Robert Hamilton Russell (1860-1933) was one of the founders of the College and its first censor-in-chief. He was a farmer's son, born at Chartham near Farningham in Kent. He received his medical training at King's College Hospital, where in 1883-1884 he became the last house surgeon to serve under Sir Joseph Lister. After several years in a number of hospitals in England and on the continent, he gained his Fellowship of the Royal College of Surgeons (FRCS) in 1889, and migrated to Australia for health reasons.

On arriving in Melbourne he set up practice in Hawthorn, but met with little success. However, he did make the acquaintance of a promising young pianist called Percy Grainger. In 1891 he applied for the position of medical superintendent at a country hospital. The hospital committee refused to believe that a man with such qualifications would be interested in such a rustic posting, unless of course he had a problem with alcohol, and accordingly turned him down.

Success did come in 1892, when he was appointed to the surgical staff of the Children's Hospital. His musical talents, which were considerable, had made him known to a number of influential personalities on the Women's Committee, and he also had the support of Dr A. Jeffries Wood, one of the notable physicians on the staff. During his time at the Children's Hospital, Russell began his important work on the aetiology and treatment of inguinal hernia.

In 1901 he was appointed to the surgical staff of the Alfred Hospital. Here he did the work for which he is best remembered, on the treatment of fractures, particularly of the long bones. He devised a simple but ingenious method of traction for fractures of the femur. He remained an honorary surgeon to the Alfred Hospital until 1920. He then returned to the Children's Hospital as honorary consultant, and joined the Melbourne Hospital as consultant of fractures.

He was President of the Medical Society of Victoria in 1903, and in 1920 he convened the Surgical Association of Melbourne. He was one of the signatories to the "Foundation Letter" of 19 November 1925, and contributed greatly to the foundation of the College by convincing the Surgical Association of Melbourne to disband in favour of the new organisation.

He was elected to the original Council of the College of Surgeons of Australasia. He was appointed the first Director-General, then Censor-in-Chief, of the College, retaining this position until his death. On 30 April 1933 he died of injuries received when his car collided with a centre-road lamp post. Russell thus has claim to being the College's earliest road trauma victim.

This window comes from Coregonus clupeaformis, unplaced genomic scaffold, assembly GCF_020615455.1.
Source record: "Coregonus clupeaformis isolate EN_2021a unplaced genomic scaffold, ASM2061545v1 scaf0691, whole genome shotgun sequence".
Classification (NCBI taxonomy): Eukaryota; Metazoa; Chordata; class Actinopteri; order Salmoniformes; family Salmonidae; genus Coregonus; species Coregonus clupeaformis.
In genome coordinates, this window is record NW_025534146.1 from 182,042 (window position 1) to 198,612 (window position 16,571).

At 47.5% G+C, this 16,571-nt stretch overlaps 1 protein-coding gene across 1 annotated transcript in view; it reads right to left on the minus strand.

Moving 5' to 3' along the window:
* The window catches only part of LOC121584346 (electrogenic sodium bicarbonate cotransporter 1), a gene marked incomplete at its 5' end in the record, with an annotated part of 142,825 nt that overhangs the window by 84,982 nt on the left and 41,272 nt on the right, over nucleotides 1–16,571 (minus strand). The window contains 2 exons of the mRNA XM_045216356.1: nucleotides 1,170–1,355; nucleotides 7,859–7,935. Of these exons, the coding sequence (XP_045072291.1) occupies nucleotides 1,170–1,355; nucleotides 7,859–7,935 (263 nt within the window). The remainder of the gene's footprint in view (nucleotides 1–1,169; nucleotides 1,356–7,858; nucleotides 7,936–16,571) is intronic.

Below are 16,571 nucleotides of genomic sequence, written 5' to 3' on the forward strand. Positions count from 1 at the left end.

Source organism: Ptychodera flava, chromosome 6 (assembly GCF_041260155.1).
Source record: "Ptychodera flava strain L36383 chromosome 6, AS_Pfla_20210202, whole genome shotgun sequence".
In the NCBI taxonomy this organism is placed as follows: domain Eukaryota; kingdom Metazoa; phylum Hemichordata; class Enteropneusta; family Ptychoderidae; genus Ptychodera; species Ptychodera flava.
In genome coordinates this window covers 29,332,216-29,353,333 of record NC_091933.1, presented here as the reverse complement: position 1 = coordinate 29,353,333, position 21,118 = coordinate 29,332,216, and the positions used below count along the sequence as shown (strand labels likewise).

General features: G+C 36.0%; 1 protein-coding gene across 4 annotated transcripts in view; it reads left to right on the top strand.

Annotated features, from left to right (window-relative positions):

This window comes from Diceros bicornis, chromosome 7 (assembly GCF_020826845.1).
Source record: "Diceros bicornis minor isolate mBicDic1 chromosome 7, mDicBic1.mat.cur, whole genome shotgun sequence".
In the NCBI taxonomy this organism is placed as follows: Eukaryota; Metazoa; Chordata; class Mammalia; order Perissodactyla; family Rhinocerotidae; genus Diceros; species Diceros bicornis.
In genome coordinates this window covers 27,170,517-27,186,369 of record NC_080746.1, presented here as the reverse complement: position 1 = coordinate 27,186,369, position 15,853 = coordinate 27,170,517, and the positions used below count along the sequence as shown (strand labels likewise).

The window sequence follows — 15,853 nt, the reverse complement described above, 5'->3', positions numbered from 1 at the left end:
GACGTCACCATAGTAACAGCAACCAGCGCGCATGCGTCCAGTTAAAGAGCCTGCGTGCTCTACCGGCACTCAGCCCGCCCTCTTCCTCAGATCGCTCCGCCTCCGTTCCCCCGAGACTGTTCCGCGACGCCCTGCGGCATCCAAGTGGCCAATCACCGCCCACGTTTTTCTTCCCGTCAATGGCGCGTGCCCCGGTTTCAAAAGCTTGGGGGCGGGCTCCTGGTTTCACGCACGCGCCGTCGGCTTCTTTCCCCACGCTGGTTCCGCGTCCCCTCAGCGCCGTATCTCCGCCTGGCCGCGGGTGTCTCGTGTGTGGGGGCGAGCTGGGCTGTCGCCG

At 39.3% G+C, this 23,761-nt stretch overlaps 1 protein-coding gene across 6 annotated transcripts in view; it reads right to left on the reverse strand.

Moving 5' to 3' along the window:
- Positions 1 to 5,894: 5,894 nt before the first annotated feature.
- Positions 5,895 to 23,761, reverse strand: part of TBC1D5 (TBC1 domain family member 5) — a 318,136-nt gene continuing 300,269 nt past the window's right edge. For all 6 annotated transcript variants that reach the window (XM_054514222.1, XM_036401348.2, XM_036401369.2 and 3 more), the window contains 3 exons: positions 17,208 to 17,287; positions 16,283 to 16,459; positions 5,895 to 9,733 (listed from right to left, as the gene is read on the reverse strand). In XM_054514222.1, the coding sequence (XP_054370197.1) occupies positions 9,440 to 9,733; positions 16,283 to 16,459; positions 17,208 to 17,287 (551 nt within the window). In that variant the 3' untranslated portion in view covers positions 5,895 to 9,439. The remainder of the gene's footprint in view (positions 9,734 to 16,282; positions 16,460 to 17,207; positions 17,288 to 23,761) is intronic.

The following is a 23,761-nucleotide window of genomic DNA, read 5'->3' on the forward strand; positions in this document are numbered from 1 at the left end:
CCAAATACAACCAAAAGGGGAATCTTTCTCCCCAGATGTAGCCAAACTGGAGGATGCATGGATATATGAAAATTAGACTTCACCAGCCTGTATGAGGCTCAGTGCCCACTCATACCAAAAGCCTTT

The lecture was founded by the College in 1935 to perpetuate his memory.


  • The name of the lecture shall be The Hamilton Russell Memorial Lecture.
  • The object of the lectureship is to perpetuate the memory of the first Censor-in-Chief of the College, the late Robert Hamilton Russell.
  • The lecture shall be given at such places and at such intervals as the Council may from time to time determine.
  • The choice of the lecturer and subject shall be made by the Council, but the Council may delegate its right of selection of the subject to the lecturer. So far as may be possible, the lecturer shall give an address on some subject to which reference has been made in the published writings of the late Robert Hamilton Russell.
  • The award shall take the form of a bronze medal.

Hamilton Russell Lecturers

2021 - Professor Elizabeth Molloy - The role of Intellectual Candour in disrupting educational rituals in the operating theatre
2019 - Professor Oscar Traynor - How should we train the surgeons of tomorrow?
2018 - Associate Professor Jason Frank - Medical education - What really matters
2017 - Professor Debra Nestel - Learning in the operating theatre : an educationalist perspective

2016 - Professor Jonathon Beard - A concise guide to the selection, maintenance and recycling of surgeons
2015 - Professor Anthony Gallagher - Surgical simulation VR to OR
2014 - Associate Professor Carol-Anne Moulton
2013 - Anthony Hardy - Science and charity
2011 - Professor Ian Harris - Surgery as placebo
2010 - Professor Allan Skirving - In praise of surgery
2009 - David McNicol - Tomorrow's Another Day. But It Isn't - Tomorrow Was Created Yesterday, You See
2008 - Professor John Wong - Developments that Change Practice
2007 - Professor A Keith Jeffery - Of Strings and Splints and Wars and Wounds
2005 - A.W. Beasley - Cook as a Scientist - An Appraisal
2004 - S.P. Chow - The Development of Hand Surgery in the Asia-Pacific Region, including Australasia
2003 - D.G. Macleish - Surgical Business et nova et vetera
2002 - J. Kirkup - Fracture Care of Friend and Foe during World War I
2000 - R. Strong - Traveller There is no Path, a Path is Made by Walking
1999 - R. Nicholson - A Surgical Retrospect
1998 - Sir David Carter - Cancer Surgery and the Millennium
1996 - B.J. Dooley - For Better or for Worse
1995 - M. De Bakey - Perspectives in Surgical Technology
1991 - C. McC. Evarts - Leaders and Leadership
1990 - S.A. Wells - The Development of a Surgical Research Programme
1989 - C.S. Sledge - Evolution of Hip Joint Design: Hip Replacement
1987 - D.C. Sabiston - The Making of a Surgeon
1984 - F. Ortiz Monasterio - Four Hundred Years of Wound Healing
1983 - A.M. Tile - The Evolution of Fracture Treatment since Hamilton Russell
1979 - A.W. Beasley - Preserved through the Medium: Art and the History of Orthopaedics
1974 - R.A. Chase - The Variety of Methods for Primary and Secondary Reconstruction of the Thumb
1963 - R.S. Lawson - Forty Years On
1952 - F.C. Courtice - Pulmonary Oedema. Clinical Implications of Animal Experiments
1947 - Sir Heneage Ogilvie - The Place of Surgery in the Treatment of Peptic Ulcer
1937 - Sir C. Stanton Hicks - The Physiology of Acute Circulatory Failure due to Haemorrhage and Shock
1935 - E.W. Hey Groves - The Romance of Surgery